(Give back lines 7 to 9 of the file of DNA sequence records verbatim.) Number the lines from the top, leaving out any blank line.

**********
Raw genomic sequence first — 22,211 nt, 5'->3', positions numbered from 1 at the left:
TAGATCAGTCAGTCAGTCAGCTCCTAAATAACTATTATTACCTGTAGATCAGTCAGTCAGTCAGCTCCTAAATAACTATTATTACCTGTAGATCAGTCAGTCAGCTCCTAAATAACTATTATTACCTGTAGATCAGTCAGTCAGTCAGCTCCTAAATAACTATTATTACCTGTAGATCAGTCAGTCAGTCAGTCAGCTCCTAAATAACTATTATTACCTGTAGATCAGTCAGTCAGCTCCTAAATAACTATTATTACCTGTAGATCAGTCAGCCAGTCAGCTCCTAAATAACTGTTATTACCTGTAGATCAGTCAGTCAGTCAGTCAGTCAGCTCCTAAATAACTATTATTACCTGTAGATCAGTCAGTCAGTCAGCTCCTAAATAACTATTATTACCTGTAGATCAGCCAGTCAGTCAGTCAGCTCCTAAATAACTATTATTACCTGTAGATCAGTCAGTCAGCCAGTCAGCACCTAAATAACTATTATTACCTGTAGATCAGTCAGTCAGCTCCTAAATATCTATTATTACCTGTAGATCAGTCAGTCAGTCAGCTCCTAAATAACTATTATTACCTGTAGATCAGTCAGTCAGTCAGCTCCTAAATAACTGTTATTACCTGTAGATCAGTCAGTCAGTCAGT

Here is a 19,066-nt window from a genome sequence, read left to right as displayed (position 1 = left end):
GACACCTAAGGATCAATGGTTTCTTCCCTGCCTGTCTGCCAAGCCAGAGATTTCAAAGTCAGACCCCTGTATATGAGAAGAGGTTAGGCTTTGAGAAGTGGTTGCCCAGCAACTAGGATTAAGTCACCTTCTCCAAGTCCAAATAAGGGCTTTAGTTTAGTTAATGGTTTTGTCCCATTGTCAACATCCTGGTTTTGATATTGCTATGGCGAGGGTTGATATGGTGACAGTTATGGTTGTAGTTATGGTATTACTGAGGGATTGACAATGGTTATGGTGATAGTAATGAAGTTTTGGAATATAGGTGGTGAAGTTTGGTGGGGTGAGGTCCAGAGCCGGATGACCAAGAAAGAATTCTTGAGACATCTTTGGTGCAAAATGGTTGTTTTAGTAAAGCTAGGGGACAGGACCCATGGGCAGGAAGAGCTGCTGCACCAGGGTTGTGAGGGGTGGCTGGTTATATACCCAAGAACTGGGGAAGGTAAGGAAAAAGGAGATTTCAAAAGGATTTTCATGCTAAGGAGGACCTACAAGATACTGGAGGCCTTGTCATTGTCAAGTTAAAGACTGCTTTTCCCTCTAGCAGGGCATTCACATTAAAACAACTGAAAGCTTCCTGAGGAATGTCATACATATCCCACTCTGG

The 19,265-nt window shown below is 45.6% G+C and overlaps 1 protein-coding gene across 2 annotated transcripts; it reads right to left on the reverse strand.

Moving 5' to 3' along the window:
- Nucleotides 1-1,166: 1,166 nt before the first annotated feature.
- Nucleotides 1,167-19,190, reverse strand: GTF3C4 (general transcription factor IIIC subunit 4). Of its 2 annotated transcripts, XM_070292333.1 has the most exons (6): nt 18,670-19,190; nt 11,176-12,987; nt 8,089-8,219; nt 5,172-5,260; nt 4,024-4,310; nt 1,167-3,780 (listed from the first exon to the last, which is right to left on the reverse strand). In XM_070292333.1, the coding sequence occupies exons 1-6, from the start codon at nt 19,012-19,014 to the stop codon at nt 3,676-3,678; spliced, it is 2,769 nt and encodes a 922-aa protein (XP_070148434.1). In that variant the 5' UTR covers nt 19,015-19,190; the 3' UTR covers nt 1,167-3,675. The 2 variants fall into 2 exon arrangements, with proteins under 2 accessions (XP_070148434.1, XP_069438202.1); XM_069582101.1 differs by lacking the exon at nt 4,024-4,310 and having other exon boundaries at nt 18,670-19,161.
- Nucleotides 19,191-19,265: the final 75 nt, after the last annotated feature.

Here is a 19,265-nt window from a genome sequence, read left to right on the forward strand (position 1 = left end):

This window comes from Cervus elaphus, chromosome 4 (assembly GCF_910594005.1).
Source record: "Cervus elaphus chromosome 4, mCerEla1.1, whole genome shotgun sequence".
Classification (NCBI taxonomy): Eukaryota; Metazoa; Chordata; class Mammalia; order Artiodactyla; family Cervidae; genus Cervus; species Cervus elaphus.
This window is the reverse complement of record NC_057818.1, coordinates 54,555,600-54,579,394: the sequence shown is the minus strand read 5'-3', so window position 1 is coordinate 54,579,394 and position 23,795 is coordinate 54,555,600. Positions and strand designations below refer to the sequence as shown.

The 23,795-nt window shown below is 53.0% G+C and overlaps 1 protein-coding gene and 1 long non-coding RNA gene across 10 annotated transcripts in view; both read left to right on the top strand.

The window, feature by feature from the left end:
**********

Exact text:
- Nucleotides 1-1,166: 1,166 nt before the first annotated feature.
- Nucleotides 1,167-19,190, reverse strand: GTF3C4 (general transcription factor IIIC subunit 4). Of its 2 annotated transcripts, XM_070292333.1 has the most exons (6): nt 18,670-19,190; nt 11,176-12,987; nt 8,089-8,219; nt 5,172-5,260; nt 4,024-4,310; nt 1,167-3,780 (listed from the first exon to the last, which is right to left on the reverse strand). In XM_070292333.1, the coding sequence occupies exons 1-6, from the start codon at nt 19,012-19,014 to the stop codon at nt 3,676-3,678; spliced, it is 2,769 nt and encodes a 922-aa protein (XP_070148434.1). In that variant the 5' UTR covers nt 19,015-19,190; the 3' UTR covers nt 1,167-3,675. The 2 variants fall into 2 exon arrangements, with proteins under 2 accessions (XP_070148434.1, XP_069438202.1); XM_069582101.1 differs by lacking the exon at nt 4,024-4,310 and having other exon boundaries at nt 18,670-19,161.
- Nucleotides 19,191-19,265: the final 75 nt, after the last annotated feature.